A key to adopting new ways of working is that people know they will have the skills and capabilities to succeed. I have seen transformations fail because making videos and an FAQ document and/or having a day (or week) of training was not enough.
In some cases, the shortfall happened because the transformation team misjudged the situation but in others, the transformation was denied the time or safety it needed for capability-focused work.
People learn differently and adults need repetition and practice versus classroom activity. And when it comes to changing ways of working, people’s concerns or struggles may not be obvious. If a team implements Daily Scrum meetings, there could be a top performer that hates the meeting because they have anxiety speaking in front of the team. If a manager used to saying yes to business requests has to start saying no, will that person have the space and coaching to practice managing the unfamiliar situation? Or will they be expected to figure it out on their own? The latter exponentially increases the likelihood of resistance to change.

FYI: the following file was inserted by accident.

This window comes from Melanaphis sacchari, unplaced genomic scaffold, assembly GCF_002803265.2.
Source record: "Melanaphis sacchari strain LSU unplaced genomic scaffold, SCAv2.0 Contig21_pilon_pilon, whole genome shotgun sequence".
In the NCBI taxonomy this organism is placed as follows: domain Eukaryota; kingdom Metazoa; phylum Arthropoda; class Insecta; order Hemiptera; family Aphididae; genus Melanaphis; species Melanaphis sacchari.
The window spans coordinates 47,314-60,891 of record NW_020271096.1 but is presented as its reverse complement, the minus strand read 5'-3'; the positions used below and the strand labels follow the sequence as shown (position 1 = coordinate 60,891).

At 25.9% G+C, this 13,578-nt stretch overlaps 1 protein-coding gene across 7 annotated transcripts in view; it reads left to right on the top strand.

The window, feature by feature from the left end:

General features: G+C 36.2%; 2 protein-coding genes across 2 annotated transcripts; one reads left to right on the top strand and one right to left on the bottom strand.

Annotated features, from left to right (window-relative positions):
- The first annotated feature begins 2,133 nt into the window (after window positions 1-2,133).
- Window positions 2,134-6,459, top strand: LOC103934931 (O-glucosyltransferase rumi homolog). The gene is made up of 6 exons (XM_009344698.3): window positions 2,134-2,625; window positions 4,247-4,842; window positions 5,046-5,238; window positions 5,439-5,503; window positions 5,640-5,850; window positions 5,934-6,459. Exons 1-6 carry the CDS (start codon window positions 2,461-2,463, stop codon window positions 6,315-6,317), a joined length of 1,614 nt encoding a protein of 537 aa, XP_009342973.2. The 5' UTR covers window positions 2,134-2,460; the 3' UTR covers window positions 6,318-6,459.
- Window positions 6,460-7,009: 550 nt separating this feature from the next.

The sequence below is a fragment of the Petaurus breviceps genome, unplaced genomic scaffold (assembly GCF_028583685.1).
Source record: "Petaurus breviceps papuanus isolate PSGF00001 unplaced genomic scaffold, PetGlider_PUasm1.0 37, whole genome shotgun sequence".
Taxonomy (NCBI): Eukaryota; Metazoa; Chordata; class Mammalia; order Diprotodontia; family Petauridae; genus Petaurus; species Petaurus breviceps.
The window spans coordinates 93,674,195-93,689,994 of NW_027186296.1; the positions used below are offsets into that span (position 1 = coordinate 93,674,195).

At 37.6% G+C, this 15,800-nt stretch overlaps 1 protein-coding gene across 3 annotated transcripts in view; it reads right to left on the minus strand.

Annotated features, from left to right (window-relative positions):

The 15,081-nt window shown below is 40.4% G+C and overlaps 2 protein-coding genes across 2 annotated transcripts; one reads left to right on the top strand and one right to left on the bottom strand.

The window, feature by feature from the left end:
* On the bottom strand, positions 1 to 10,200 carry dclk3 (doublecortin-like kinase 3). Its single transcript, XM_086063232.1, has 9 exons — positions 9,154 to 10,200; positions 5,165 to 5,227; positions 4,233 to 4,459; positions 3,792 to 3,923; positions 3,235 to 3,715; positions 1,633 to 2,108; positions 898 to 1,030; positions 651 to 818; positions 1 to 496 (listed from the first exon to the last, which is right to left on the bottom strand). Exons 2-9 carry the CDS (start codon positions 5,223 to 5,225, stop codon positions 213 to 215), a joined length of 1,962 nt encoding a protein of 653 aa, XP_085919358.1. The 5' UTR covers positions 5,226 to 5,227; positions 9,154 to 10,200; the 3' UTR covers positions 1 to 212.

There is no shortcut to successful change. It requires time, practice and commitment to coach employees and build trusting relationships. It’s a self-reinforcing loop: as employees see investment in their capabilities, they feel safer practicing new skills and admitting when they need help. This boosts their growth, loyalty and confidence in the change.
How does your organization support capability building during times of change? What formal steps are taken to allow the time and support needed?